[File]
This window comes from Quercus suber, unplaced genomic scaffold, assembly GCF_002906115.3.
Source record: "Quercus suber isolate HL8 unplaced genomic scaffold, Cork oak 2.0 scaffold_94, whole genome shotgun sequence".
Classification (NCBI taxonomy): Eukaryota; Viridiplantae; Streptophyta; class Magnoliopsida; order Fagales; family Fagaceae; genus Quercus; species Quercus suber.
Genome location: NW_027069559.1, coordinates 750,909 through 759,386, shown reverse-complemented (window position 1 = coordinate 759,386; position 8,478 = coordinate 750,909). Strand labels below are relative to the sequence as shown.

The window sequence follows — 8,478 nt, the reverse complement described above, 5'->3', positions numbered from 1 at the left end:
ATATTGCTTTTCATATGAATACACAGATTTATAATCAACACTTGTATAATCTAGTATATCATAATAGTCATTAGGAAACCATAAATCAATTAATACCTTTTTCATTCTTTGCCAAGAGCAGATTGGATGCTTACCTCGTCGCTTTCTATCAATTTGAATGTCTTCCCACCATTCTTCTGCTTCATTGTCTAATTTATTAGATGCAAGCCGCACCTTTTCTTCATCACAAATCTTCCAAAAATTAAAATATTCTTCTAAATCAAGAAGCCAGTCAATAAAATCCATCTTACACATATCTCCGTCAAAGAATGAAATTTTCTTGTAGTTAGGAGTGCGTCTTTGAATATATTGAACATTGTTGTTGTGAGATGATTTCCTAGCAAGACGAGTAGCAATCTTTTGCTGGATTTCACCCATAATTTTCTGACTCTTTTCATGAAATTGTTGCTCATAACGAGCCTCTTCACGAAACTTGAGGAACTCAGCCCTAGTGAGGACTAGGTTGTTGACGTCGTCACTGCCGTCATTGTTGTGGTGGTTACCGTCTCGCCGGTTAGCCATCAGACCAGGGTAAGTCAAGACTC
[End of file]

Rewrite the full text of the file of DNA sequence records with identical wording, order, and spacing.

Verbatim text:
This window comes from Quercus suber, unplaced genomic scaffold, assembly GCF_002906115.3.
Source record: "Quercus suber isolate HL8 unplaced genomic scaffold, Cork oak 2.0 scaffold_94, whole genome shotgun sequence".
Classification (NCBI taxonomy): Eukaryota; Viridiplantae; Streptophyta; class Magnoliopsida; order Fagales; family Fagaceae; genus Quercus; species Quercus suber.
Genome location: NW_027069559.1, coordinates 750,909 through 759,386, shown reverse-complemented (window position 1 = coordinate 759,386; position 8,478 = coordinate 750,909). Strand labels below are relative to the sequence as shown.

The window sequence follows — 8,478 nt, the reverse complement described above, 5'->3', positions numbered from 1 at the left end:
ATATTGCTTTTCATATGAATACACAGATTTATAATCAACACTTGTATAATCTAGTATATCATAATAGTCATTAGGAAACCATAAATCAATTAATACCTTTTTCATTCTTTGCCAAGAGCAGATTGGATGCTTACCTCGTCGCTTTCTATCAATTTGAATGTCTTCCCACCATTCTTCTGCTTCATTGTCTAATTTATTAGATGCAAGCCGCACCTTTTCTTCATCACAAATCTTCCAAAAATTAAAATATTCTTCTAAATCAAGAAGCCAGTCAATAAAATCCATCTTACACATATCTCCGTCAAAGAATGAAATTTTCTTGTAGTTAGGAGTGCGTCTTTGAATATATTGAACATTGTTGTTGTGAGATGATTTCCTAGCAAGACGAGTAGCAATCTTTTGCTGGATTTCACCCATAATTTTCTGACTCTTTTCATGAAATTGTTGCTCATAACGAGCCTCTTCACGAAACTTGAGGAACTCAGCCCTAGTGAGGACTAGGTTGTTGACGTCGTCACTGCCGTCATTGTTGTGGTGGTTACCGTCTCGCCGGTTAGCCATCAGACCAGGGTAAGTCAAGACTC